“Build Something Better”: Boeing’s “Rule of Three” tagline.

Was the Boeing 737 Max 8 built better?

Wonder if the folks in Indonesia and Ethiopia, agree?

We know now the European Union, China, Canada … and just today, the USA … do not concur.

Two 100 percent fatal crashes for 346 passengers on two Boeing 737 Max 8 in just five months have placed the venerable aircraft manufacturer into an immediate damage control mode.

In dollars and cents terms, Boeing (NYSE: BA) has already shed $26 billion in market capitalization (share price x total number of shares), taking two consecutive nose dives (pardon the unintended pun) in as many days.

The stock is still under pressure. The same is true for Boeing’s management … and its pivotal customer, Southwest Airlines, which flies more than 700 Boeing 737s …including 34 Boeing 737 Max 8s.

For Almost DailyBrett, who has been a frequent flyer of Southwest Airlines (NYSE: LUV) for both vacation and business, the airline has been a great model for the definition of … business strategy.

Southwest, the self-proclaimed and branded The Low-Fare Airline, knows what it wants to do and conversely what it does not want to do with its fleet, pilots, resources, time etc.

For example, the airline’s management in Dallas does not use a maddening hub-and-spoke system, offer assigned seats, serve lousy meals or charge for bags (e.g., “Bags Fly Free).

Southwest is famous for its low fares, direct point-to-point flights, peanuts and pretzels, fun atmosphere (“There are 50 ways to leave your lover, but only six ways off this plane”) and … the airline only flies one plane, the Boeing 737.

Almost DailyBrett can only think of one company, which blazons its supplier’s main product on its logo: Southwest and the Boeing 737. Call it a co-branded logo.

Southwest made the strategic decision to buy American, solidify its relationship to its main supplier Boeing (LUV does not purchase any planes from Airbus), and to signal to its flying public that it flies only one plane, and therefore it knows this plane from the nose-to-the-tail.

Previously, Almost DailyBrett was concerned about what would happen if Southwest and Boeing went to divorce court. Supplier-customer relationships are not always the best (see Qualcomm and Apple patent case for amplification of this point).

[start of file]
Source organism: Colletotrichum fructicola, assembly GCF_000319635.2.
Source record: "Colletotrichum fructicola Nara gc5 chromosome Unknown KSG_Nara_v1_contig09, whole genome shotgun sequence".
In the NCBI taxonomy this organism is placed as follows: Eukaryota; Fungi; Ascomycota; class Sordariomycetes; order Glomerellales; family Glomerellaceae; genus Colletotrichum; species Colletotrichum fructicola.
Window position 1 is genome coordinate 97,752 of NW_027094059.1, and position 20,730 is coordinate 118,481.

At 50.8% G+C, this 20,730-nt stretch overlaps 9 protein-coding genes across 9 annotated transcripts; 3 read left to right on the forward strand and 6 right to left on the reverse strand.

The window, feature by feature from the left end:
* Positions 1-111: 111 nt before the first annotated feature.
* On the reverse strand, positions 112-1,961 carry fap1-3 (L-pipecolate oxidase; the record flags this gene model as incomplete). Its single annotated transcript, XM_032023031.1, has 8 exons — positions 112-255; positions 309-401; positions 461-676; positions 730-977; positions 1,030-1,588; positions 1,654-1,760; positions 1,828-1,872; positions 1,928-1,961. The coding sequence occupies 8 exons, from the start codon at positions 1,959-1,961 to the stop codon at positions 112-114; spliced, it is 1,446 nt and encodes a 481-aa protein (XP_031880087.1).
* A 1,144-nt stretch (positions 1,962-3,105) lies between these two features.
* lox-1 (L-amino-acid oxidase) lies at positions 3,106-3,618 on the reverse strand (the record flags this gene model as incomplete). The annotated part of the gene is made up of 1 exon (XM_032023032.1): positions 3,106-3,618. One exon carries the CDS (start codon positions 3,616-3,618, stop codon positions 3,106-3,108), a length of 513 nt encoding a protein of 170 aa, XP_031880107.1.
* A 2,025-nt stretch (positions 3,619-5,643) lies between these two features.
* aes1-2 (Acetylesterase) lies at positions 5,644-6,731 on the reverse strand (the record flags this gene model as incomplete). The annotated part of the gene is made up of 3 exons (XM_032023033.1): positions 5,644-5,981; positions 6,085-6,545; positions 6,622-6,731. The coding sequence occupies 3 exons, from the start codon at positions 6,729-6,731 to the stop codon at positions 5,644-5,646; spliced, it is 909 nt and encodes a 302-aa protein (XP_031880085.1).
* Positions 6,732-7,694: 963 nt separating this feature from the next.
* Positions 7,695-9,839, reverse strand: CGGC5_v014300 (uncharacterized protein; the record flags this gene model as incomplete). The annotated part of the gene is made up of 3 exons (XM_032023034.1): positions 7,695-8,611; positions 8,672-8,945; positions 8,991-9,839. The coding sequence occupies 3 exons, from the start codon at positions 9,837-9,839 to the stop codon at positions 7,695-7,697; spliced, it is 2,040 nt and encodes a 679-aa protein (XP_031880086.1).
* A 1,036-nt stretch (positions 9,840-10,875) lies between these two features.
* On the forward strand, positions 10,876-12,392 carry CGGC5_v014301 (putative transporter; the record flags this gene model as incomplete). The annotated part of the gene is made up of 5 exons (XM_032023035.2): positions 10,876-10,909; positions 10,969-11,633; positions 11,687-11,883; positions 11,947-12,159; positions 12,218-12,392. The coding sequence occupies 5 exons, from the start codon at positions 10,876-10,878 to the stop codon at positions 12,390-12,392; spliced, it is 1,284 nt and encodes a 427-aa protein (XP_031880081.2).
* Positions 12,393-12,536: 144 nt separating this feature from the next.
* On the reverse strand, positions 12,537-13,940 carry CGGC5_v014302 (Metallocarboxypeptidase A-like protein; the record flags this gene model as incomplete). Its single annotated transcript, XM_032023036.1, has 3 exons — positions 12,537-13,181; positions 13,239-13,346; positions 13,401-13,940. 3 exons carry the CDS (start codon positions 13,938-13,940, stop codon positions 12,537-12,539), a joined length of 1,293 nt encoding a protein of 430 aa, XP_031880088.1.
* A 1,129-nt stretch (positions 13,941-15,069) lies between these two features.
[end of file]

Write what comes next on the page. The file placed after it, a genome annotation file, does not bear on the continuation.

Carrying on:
Now, the supplier is in deep trouble. And Southwest is tied to the hip with Boeing. Not only does Southwest only fly one airplane, the Boeing 737 is now responsible for more than 300 deaths.

Are more deaths in the offing, including passengers flying Southwest?

Heaven forbid. The Southwest pilots have urged caution when it comes to making conclusions. The same appears to be the case with the Federal Aviation Administration (FAA).

Almost DailyBrett can only imagine how difficult it is for Southwest’s management, marketers and PR teams to sleep at night. Everyone at Boeing already has insomnia.

Should Companies Share Their Precious Branding With Their Suppliers?

Almost DailyBrett knows from more than a decade of corporate public relations experience the care and nurturing of your own brand is a 24/7/365 responsibility. Why a company would want to directly tether itself to another brand obviously multiplies the chances that something serious could go wrong.

Think of it this way: Their crisis becomes your crisis.

Their damage control becomes your damage control.

Their inevitable plaintiff bar lawsuits can easily become your plaintiff bar lawsuits.

Their congressional subpoenas can become your congressional subpoenas.

Their tenuous relationships with key stakeholders (e.g., employees, passengers, investors) become your tenuous relationships with key stakeholders (e.g., employees, passengers, investors).

Some may be tempted to point to über-successful Intel Inside™ campaign, and conclude that these pairings are usually good for business. Southwest/Boeing and Intel/PC manufacturer are not apples to apples, oranges to oranges comparisons.

Intel’s marketing strategy pays PC makers to include the Intel Inside right beside the key pad. The difference is that Intel is teaming with its customers, not its suppliers. More importantly, no one died when Intel’s Pentium processor came up with wrong calculations in 1994.

Here’s the point: Almost DailyBrett now does not believe it’s a good long-term business strategy for corporations to tie a hard-earned, enduring and respected brand management to another company, regardless of whether it is a supplier, partner or customer relationship.

Quite frankly, there are just too many “things” that can go wrong.

As we can now see clearly, it was Just Not Plane Smart for Southwest to marry itself to Boeing, particularly with its brand logo.

Hopefully, the issues with the Boeing Max 8 will be resolved, and safety will reign.

Rest in peace to all of the passengers, who flew Lion Air 610 and Ethiopian Airlines 302.